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Monday, 29 May 1989
Page: 2888


Senator LEWIS —I ask the Minister for Foreign Affairs and Trade why the Treasurer is visiting the Soviet Union. Will the Minister provide the Senate with details of the Treasurer's itinerary and estimates of the costs of the trip?


Senator GARETH EVANS —I will take the question on notice.


Senator LEWIS —Mr President, I ask a supplementary question. The Minister for Foreign Affairs and Trade is apparently not aware that his Treasurer has gone to the Soviet Union. We are seeking details of the itinerary in the Soviet Union and estimates of the costs. I will now ask specific questions about the trip. Is it a fact that the visit to the Soviet Union was privately organised by the Treasurer's ministerial office and not by any Government department-not even by the Treasury? Can the Minister confirm-I believe it is the Minister's responsibility-that the Department of Foreign Affairs and Trade first learned of the Treasurer's Soviet visit from the Australian Embassy in Moscow, which has expressed its frustration and concern about the fact that the itinerary and arrangements were organised without its involvement? Can the Minister also confirm that, besides Moscow and Leningrad, the Treasurer will be visiting a number of other places in the Soviet Union which hold no direct relevance for any Australian Government business at all? Is it a fact that the common link between the Treasurer's various ports of call in the Soviet Union is their significance as trading centres for Empire period antiques?


Senator GARETH EVANS —The reason I chose to take the question on notice was that at that stage I had no details of the itinerary that the Treasurer was following and only the most general knowledge of the purpose of his visit. That is not in the slightest bit unusual. Ministers are constantly travelling for good reason, just as they did during the Fraser era, the McMahon era, the Holt era and the Gorton era-on a significantly greater scale, incidentally, than is the case these days. There is no reason whatsoever why my Department or I, as Minister for Foreign Affairs and Trade, should be expected to know off the top of my head what the circumstances are of a particular visit of a particular Minister.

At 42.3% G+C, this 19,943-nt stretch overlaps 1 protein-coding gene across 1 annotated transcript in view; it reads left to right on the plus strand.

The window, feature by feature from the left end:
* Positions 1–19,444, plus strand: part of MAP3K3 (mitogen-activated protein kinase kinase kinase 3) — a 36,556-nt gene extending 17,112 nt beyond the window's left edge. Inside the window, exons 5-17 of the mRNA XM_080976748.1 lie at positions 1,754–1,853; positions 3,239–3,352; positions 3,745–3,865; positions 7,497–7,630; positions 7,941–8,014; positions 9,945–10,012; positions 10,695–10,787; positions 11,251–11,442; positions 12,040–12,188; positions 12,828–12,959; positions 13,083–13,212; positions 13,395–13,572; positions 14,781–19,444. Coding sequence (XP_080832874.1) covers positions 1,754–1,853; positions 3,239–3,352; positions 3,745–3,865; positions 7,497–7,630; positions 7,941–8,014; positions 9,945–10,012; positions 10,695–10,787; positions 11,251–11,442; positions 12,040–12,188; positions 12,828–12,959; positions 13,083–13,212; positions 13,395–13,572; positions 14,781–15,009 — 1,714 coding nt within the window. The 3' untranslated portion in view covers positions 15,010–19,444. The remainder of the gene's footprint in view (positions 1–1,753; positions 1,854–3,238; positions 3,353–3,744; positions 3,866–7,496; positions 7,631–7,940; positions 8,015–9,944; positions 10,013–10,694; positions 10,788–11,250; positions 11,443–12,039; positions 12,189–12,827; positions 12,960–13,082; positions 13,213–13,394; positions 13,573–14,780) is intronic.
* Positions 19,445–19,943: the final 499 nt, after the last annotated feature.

But as it turns out, since I have been given the courtesy of a supplementary question by Senator Lewis, I am now able to answer with some precision what the circumstances are. There is no need for me to take that part of the question on notice. The Treasurer is taking up a longstanding invitation from the Soviet Government to visit the Soviet Union. His time in Leningrad will be mainly over a weekend from late Friday, 2 June, until he departs for Moscow early on Tuesday, 6 June. He will be making official calls in that time. The arrangements are in the hands of the Soviet authorities.

In Moscow the Treasurer will address the Institute of International Relations on the international economy. He will meet members of that institute. He will meet with the committee on Soviet industry and economic reconstruction. Appointments have also been sought with the central committee of the Soviet Communist Party and a range of other Soviet representatives. Precise meetings will depend upon the appointment this week by the Supreme Soviet of the Prime Minister and Ministers of the Soviet Government. Of course the identification of appointees has been in issue pending that meeting of the Supreme Soviet this week.

May I conclude by saying that it is entirely appropriate that Australia should continue to develop high level links with the Soviet Union consistent with not only our foreign policy interests but also our national economic interests, and of course not least in order to keep before our eyes a detailed current understanding of the important changes which are occurring in Soviet policy. There is no question whatsoever of anything other than the most ample and substantial justification for the Treasurer's visit to the Soviet Union. As a result the question is totally misconceived.